The water birds’ census week set out on Saturday at Bardha Dam in Bundi district of Rajasthan with teams of birdwatchers and wildlife enthusiasts sailing in boats to the colonies of migratory and domestic water birds on the farthest banks and conducive in counting the winged guests.
Nine water bodies, wherever the water birds flock in significantly massive numbers, have been earmarked for the census, divisional forest officer (DFO), Bundi, Phralad Rai Badgurjar said.
The six-day exercise would provide birdwatchers and wildlife enthusiasts a chance to watch and enjoy the water birds’ activities and contribute in counting, he said.
The DFO additionally stressed on exploring potentialities to promote bird watching tourism.
Large kind of variety of migratory birds including Pelican, Northern Shoveler, Northern Pintail, Common Teel, Common Pochard, Surkhab, Bar-Headed Goose, Sand Piper and domestic water birds were sighted on the first day of the exercise.
The birdwatchers observed the activities of the birds and clicked images.
They urged the government to ban fishing within the dams for the four months once the migratory birds return here.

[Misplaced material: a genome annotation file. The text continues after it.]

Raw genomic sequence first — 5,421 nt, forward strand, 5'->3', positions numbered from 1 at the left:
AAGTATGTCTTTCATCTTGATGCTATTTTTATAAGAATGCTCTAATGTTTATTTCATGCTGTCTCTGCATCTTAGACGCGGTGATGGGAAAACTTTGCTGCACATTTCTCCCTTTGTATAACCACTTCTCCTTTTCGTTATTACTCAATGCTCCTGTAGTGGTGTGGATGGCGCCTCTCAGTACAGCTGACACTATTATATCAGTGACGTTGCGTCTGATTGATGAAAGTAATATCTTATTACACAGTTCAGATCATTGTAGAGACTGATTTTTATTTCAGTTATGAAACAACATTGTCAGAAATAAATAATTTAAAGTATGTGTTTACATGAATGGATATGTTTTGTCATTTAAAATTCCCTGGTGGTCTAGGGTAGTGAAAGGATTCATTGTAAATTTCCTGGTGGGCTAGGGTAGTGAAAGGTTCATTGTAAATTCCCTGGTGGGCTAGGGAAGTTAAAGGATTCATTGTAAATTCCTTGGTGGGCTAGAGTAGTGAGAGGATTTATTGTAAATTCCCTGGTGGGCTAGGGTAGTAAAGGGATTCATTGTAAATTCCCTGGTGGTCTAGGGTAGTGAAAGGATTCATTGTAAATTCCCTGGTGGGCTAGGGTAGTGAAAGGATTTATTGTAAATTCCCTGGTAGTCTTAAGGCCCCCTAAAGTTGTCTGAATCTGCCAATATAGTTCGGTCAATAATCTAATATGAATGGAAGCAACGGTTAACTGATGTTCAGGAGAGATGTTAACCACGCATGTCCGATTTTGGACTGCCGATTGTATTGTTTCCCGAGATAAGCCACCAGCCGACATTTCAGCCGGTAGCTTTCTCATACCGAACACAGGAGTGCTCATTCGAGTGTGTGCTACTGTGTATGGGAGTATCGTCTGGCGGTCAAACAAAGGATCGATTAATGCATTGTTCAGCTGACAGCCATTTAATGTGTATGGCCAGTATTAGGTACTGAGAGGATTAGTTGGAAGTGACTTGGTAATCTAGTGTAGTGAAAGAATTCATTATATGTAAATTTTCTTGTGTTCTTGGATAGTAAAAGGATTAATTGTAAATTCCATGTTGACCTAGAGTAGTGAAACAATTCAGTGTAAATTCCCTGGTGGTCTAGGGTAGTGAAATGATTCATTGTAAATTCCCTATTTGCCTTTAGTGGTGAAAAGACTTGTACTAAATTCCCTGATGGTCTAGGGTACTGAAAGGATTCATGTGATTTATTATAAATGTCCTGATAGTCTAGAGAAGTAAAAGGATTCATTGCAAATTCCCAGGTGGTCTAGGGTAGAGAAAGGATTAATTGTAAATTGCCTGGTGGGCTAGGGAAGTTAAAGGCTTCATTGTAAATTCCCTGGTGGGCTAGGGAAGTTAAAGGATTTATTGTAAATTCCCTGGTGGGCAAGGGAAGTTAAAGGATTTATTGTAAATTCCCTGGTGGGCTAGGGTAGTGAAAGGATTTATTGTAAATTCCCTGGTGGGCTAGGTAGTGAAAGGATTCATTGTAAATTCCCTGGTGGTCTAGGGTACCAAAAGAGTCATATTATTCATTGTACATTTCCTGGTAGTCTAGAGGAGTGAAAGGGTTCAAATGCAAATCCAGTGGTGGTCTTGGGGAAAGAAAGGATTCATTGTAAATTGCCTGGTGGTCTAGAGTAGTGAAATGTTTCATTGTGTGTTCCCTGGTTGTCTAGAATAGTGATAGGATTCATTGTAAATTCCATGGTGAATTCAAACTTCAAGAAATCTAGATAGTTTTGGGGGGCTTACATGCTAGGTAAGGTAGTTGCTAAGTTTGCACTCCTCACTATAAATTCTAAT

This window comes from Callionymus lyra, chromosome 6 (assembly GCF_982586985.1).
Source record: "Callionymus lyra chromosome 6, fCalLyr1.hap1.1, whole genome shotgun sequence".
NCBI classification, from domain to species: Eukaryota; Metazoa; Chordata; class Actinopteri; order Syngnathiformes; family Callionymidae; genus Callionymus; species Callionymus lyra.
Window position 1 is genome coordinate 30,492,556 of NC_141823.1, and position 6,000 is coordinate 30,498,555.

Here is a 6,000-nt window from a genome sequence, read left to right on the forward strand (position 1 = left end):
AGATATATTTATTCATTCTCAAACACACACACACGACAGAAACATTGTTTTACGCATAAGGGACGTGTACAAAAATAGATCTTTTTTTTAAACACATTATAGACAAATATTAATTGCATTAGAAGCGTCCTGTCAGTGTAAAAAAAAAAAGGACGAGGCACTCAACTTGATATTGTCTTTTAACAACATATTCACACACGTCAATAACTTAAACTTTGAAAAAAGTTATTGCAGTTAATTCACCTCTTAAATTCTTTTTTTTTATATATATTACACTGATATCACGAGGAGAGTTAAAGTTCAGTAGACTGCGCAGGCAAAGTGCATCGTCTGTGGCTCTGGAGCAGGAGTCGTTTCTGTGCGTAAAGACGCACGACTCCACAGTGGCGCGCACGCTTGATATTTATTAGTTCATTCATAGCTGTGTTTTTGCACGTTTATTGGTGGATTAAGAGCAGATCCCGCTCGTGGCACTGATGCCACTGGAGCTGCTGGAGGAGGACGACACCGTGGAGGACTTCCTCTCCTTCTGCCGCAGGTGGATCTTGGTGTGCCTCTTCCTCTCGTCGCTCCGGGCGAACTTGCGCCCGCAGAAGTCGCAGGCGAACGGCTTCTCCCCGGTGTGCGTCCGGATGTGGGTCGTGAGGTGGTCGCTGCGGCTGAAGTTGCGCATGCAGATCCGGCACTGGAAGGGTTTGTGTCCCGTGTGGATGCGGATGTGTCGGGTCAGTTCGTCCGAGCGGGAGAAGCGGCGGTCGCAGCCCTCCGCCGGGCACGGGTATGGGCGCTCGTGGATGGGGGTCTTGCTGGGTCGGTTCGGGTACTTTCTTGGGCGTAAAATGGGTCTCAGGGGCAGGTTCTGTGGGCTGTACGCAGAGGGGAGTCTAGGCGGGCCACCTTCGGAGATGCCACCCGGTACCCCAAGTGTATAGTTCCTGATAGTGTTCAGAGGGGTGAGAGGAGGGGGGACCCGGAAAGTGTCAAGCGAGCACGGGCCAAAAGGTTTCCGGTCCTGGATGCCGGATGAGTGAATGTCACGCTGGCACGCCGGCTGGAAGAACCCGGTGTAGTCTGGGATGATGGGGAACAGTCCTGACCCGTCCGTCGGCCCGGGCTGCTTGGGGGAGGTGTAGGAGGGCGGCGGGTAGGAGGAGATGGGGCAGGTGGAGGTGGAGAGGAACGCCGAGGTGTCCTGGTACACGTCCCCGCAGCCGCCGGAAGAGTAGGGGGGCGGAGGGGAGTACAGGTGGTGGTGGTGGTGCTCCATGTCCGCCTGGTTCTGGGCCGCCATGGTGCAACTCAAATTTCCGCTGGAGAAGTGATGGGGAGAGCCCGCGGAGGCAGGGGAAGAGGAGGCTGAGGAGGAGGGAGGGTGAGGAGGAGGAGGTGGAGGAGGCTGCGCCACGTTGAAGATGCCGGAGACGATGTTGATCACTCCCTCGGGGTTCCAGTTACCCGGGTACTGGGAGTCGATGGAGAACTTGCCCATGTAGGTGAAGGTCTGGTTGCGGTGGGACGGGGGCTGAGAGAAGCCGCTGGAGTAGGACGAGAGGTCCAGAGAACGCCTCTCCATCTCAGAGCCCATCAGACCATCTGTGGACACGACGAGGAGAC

Blast fishing could be a huge threat to the birds in most the dams of Hadouti region and also the government ought to a minimum of ban fishing in these places from Nov to Feb., when a large number of migratory birds fly here from thousands of miles away, a Kota-based research supervisor Kirshendra Singh Nama said.
“The dams and wetlands in Hadouti provide a fashionable and healthy setting to the migratory birds however fishing in these places could be a huge threat to their lives as fishing contractors are more inclined to chase away them or perhaps kill these birds,” said assistant conservator of forest (ACF), Bundi, Satish Jain.
Most of the dams fall into the revenue space wherever fishing contracts are leased out and the forest department is helpless against the contactors, he said.
With the onset of winter, migratory birds fly thousands of kilometers to reach the wetlands, ponds and water reservoirs in the Hadouti region.
Bar-headed and grey leg geese fly in from snow lined areas of China and Mongolia and European Pin-tailed duck and Northern Shoveler from the European continent.
Ducks, Egrets, Spoonbills are a unit among another species of birds that reach the Hadouti region.
Painted Storks, who nest within the higher branches of Babool trees, are a unit typical sight within the region.